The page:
I’m writing this post on May 1, the beginning of Mental Health Awareness Month. The irony does not escape me that yesterday I wrote that I decided I’d take more breaks from bipolar & other mental health-related matters. I spaced out about May being Mental Health Month! The bombardment of Mental Health Month announcements that are appearing on my Facebook and Twitter feed won’t let me forget about mood disorders. Oh well. This could still be as good a time as any to stick to my plans to detach.
Except “the best laid plans of mice and men often go awry,” as the Scottish poet Robert Burns surmised, don’t they?
The triggering began last night. I almost missed the top headline that popped up on my local internet provider newspage. The title caught my eye: “Helicopter Crew Spots Missing Woman” I felt compelled to open the link because I thought there was a chance I might know her.
I was right.
It was someone I knew over a decade ago . I’ll call her Elana. Elana was a close friend of my husband’s, and they shared some other mutual friends. My husband was friends with her husband who I’ll call John. Elana and John attended our wedding, and they invited us to theirs as well. Elana was beautiful, accomplished, and driven. I envied her ambition, her career plans, and her family.
The internet article stated that Elana’s friends said she made comments implying that she intended to hurt herself. She was located by an aerial search on a beach in “dire need of medical attention”. Somehow she had driven to that area in an unstable condition for over thirty minutes. She was attended by medical personnel and taken to a unnamed hospital near that area.
This situation triggers me on certain levels, and not all of these levels are “rational”. Writing helps me to deal with my unnerved feelings, and if you are reading this, thank you, because it helps me to know that someone out there is reading this too.
The period of time when I knew Elana took place long before I was diagnosed with bipolar disorder. My job back then as an office assistant was unfulfilling and stressful. I wasn’t paid very much, plus I had no benefits. I didn’t know what I really wanted to do with my life. Moreover, despite the fact I was finally in a healthy, loving relationship, I was still depressed.
I felt insecure and to top things off, I was way too controlling of my husband’s friendships. I loathe to admit it, but if I can’t be honest in a blog, what’s the point? I was jealous regarding my husband’s friendship with Elana. There was absolutely nothing to fear whatsoever. He made it crystal-clear to me they were just friends, and that he was in love with me.
Before I met Craig, I was in a longterm relationship in which my boyfriend had been “just friends” with a woman and you know the rest of the story…it had a bad ending. That contributed to my insecurity and my jealousy of my husband’s friendships with any woman. So, yes, I discouraged Craig’s friendship with this couple. I’m not proud of it, but that’s what happened.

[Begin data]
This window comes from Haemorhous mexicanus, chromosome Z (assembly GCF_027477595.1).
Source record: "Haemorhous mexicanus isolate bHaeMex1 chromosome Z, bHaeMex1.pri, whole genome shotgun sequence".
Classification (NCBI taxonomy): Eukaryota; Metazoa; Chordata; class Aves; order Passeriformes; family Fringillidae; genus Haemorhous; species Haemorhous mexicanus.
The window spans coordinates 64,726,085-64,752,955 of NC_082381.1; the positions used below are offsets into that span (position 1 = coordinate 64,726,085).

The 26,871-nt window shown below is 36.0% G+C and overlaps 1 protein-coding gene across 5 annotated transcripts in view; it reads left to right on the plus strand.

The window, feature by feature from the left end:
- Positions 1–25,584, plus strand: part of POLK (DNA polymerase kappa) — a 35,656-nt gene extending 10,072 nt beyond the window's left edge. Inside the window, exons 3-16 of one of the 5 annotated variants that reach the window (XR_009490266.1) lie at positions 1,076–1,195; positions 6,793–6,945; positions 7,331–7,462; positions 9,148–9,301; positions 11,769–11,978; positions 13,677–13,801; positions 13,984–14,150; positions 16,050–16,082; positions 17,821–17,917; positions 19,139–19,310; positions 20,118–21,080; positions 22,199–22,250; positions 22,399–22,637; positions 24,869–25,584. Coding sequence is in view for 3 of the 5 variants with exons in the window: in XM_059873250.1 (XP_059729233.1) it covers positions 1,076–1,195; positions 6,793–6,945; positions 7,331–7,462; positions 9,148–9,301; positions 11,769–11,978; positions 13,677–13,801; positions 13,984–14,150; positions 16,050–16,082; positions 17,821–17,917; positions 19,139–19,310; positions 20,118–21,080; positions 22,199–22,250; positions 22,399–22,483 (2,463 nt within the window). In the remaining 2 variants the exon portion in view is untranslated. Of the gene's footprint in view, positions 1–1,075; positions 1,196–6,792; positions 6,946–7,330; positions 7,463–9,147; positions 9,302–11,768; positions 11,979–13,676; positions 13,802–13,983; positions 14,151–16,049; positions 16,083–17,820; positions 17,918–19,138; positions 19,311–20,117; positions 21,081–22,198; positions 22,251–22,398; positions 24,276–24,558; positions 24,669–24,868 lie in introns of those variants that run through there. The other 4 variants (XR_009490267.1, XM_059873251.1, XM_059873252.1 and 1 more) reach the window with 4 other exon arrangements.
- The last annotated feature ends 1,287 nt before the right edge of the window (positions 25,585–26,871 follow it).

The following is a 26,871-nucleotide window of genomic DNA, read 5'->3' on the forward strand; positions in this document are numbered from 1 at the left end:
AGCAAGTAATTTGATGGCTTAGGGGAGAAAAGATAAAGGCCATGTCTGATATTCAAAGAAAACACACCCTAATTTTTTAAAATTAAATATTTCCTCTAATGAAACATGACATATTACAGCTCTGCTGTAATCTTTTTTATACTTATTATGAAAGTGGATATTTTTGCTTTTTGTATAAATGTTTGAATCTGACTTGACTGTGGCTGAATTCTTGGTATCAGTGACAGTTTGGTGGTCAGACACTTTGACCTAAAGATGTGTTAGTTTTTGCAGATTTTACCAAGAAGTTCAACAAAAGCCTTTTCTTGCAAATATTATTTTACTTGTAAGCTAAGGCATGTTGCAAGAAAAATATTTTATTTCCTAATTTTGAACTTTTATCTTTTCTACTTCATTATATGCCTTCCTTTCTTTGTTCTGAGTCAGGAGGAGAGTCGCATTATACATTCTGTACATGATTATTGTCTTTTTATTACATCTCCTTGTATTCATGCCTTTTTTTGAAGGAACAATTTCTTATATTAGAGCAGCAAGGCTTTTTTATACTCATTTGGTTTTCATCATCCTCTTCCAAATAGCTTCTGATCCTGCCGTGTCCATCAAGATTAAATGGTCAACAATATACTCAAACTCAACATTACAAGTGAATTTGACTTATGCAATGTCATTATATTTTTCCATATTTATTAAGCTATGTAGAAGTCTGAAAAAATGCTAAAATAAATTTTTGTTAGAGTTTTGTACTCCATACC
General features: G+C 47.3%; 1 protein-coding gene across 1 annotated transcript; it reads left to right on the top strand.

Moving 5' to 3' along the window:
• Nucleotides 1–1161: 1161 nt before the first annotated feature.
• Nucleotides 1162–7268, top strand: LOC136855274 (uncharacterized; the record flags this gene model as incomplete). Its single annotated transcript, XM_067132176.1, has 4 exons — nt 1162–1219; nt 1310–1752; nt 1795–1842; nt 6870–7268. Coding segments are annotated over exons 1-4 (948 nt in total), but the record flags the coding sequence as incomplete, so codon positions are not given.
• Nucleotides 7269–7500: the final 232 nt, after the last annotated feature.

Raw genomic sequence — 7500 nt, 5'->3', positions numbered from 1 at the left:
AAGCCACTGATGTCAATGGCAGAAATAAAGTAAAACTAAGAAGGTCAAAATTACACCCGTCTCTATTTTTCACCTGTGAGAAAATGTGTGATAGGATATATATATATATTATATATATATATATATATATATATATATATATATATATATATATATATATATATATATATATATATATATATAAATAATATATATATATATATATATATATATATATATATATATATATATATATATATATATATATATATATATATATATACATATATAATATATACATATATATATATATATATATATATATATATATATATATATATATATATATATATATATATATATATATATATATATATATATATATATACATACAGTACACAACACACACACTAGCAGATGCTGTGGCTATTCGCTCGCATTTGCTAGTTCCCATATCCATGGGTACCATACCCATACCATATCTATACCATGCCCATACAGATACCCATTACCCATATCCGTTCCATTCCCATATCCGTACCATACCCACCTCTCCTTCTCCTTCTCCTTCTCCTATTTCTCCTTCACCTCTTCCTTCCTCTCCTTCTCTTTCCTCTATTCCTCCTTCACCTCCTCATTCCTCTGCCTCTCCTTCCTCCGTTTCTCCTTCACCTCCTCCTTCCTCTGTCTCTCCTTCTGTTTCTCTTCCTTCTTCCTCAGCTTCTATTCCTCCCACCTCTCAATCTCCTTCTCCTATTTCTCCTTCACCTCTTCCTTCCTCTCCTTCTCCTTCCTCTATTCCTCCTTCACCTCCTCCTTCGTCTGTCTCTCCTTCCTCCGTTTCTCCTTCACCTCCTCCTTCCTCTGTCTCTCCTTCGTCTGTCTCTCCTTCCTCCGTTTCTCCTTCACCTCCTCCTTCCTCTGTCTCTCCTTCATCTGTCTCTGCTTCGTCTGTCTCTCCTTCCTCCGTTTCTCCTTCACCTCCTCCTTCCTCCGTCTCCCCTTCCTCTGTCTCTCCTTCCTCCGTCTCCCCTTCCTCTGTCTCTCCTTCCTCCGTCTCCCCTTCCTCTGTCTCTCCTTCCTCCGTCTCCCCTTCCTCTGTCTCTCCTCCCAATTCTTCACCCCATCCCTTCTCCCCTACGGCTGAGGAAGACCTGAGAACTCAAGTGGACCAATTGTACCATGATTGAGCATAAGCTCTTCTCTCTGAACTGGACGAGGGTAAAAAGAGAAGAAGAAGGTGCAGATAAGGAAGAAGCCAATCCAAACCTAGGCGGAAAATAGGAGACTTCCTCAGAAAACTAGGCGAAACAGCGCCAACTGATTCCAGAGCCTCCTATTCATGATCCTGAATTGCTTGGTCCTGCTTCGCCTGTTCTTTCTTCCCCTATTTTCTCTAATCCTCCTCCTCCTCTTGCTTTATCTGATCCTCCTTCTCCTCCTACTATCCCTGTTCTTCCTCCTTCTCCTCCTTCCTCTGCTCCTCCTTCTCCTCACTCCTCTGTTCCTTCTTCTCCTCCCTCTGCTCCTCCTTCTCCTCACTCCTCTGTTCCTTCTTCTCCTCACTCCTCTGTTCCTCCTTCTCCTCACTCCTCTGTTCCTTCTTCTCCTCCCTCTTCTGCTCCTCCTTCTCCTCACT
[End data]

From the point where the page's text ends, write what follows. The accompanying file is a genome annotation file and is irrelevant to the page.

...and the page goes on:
Then, I became ill with bipolar disorder and Craig spent all his time taking care of me and our children. He let his close friendships go for good. Between Craig’s taking care of me during my seven hospitalizations, caring for our two little girls, and working, he was burned out. He couldn’t foster his friendships. As I had fallen apart, I couldn’t reach out to anyone on his behalf, and I had let all my friendships fall to the wayside too.
Suffice it to say I’m feeling very unnerved this morning. As I write this, Elana is in a hospital somewhere, and I hope the unit is a lot better than where I was hospitalized. T
I told my husband about the article. He was upset, of course. I encouraged him to get in touch with Elana’s family and send her a card or anything – preferably while she’s at the hospital. This is going to sound a little weird, but I think it’s SUPER-important to send someone a card or small gift when they are in a mental hospital or soon after they are released. I’ve written about that issue at the beginning of this blog.
Even if the patient couldn’t care less at the time, I guarantee you that down the line it will really matter to him or her that you cared about what they were going through. When one is hospitalized for mental illness, there is still shunning by some family members and friends (yes, there is!) and the patient becomes a pariah. This happened to me.
Very, very few people reached out to me during my hospitalizations. Whenever I discover that someone I’ve known is in the hospital for mental illness, it tears at me. It just does. It doesn’t matter that she’s not my friend. I can relate to her experience all the same.
When I told my husband to please get in touch with Elana or her family, and to do it as soon as he could, he saw I was about to break down and cry. He knew what I was thinking. It didn’t matter that he hadn’t spoken to her in years.
He said, “Of course I will.”